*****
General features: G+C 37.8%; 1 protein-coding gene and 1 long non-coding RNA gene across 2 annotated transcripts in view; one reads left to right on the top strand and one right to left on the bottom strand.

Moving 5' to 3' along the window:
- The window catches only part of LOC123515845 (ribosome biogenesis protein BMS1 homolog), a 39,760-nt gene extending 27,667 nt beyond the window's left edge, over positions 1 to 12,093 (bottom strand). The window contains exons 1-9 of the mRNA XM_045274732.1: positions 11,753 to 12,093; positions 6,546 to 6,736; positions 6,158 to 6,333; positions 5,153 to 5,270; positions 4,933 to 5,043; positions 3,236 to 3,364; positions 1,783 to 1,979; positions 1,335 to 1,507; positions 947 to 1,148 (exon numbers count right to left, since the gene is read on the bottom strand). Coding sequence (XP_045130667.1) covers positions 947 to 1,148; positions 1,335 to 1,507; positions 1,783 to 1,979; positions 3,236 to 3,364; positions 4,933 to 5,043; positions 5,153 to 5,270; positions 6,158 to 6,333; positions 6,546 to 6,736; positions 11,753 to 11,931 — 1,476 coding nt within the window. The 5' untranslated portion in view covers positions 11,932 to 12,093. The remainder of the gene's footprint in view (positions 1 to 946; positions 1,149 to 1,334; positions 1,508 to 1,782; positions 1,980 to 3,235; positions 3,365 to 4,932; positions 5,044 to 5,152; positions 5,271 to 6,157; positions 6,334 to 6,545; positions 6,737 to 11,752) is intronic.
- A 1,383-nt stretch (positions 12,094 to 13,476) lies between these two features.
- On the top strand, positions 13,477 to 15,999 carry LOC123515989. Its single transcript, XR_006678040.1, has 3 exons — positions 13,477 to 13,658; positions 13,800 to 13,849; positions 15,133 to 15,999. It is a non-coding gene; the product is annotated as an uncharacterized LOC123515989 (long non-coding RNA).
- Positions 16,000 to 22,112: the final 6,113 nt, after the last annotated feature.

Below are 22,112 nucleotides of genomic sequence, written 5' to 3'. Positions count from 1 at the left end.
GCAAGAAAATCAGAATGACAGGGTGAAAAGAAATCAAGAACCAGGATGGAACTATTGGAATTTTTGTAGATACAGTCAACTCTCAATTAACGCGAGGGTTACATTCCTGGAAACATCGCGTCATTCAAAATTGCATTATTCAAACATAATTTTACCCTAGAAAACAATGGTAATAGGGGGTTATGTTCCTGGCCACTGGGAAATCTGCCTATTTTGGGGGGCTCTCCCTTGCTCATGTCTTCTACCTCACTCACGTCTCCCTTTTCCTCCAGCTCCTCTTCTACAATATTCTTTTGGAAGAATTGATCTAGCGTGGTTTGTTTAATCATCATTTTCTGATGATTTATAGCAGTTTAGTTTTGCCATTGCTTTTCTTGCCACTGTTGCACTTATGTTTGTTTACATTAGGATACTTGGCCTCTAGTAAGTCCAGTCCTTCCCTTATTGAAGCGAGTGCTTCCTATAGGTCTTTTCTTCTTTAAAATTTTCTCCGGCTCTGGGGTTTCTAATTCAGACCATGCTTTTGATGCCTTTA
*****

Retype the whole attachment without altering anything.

General features: G+C 37.8%; 1 protein-coding gene and 1 long non-coding RNA gene across 2 annotated transcripts in view; one reads left to right on the top strand and one right to left on the bottom strand.

Moving 5' to 3' along the window:
- The window catches only part of LOC123515845 (ribosome biogenesis protein BMS1 homolog), a 39,760-nt gene extending 27,667 nt beyond the window's left edge, over positions 1 to 12,093 (bottom strand). The window contains exons 1-9 of the mRNA XM_045274732.1: positions 11,753 to 12,093; positions 6,546 to 6,736; positions 6,158 to 6,333; positions 5,153 to 5,270; positions 4,933 to 5,043; positions 3,236 to 3,364; positions 1,783 to 1,979; positions 1,335 to 1,507; positions 947 to 1,148 (exon numbers count right to left, since the gene is read on the bottom strand). Coding sequence (XP_045130667.1) covers positions 947 to 1,148; positions 1,335 to 1,507; positions 1,783 to 1,979; positions 3,236 to 3,364; positions 4,933 to 5,043; positions 5,153 to 5,270; positions 6,158 to 6,333; positions 6,546 to 6,736; positions 11,753 to 11,931 — 1,476 coding nt within the window. The 5' untranslated portion in view covers positions 11,932 to 12,093. The remainder of the gene's footprint in view (positions 1 to 946; positions 1,149 to 1,334; positions 1,508 to 1,782; positions 1,980 to 3,235; positions 3,365 to 4,932; positions 5,044 to 5,152; positions 5,271 to 6,157; positions 6,334 to 6,545; positions 6,737 to 11,752) is intronic.
- A 1,383-nt stretch (positions 12,094 to 13,476) lies between these two features.
- On the top strand, positions 13,477 to 15,999 carry LOC123515989. Its single transcript, XR_006678040.1, has 3 exons — positions 13,477 to 13,658; positions 13,800 to 13,849; positions 15,133 to 15,999. It is a non-coding gene; the product is annotated as an uncharacterized LOC123515989 (long non-coding RNA).
- Positions 16,000 to 22,112: the final 6,113 nt, after the last annotated feature.

Below are 22,112 nucleotides of genomic sequence, written 5' to 3'. Positions count from 1 at the left end.
GCAAGAAAATCAGAATGACAGGGTGAAAAGAAATCAAGAACCAGGATGGAACTATTGGAATTTTTGTAGATACAGTCAACTCTCAATTAACGCGAGGGTTACATTCCTGGAAACATCGCGTCATTCAAAATTGCATTATTCAAACATAATTTTACCCTAGAAAACAATGGTAATAGGGGGTTATGTTCCTGGCCACTGGGAAATCTGCCTATTTTGGGGGGCTCTCCCTTGCTCATGTCTTCTACCTCACTCACGTCTCCCTTTTCCTCCAGCTCCTCTTCTACAATATTCTTTTGGAAGAATTGATCTAGCGTGGTTTGTTTAATCATCATTTTCTGATGATTTATAGCAGTTTAGTTTTGCCATTGCTTTTCTTGCCACTGTTGCACTTATGTTTGTTTACATTAGGATACTTGGCCTCTAGTAAGTCCAGTCCTTCCCTTATTGAAGCGAGTGCTTCCTATAGGTCTTTTCTTCTTTAAAATTTTCTCCGGCTCTGGGGTTTCTAATTCAGACCATGCTTTTGATGCCTTTA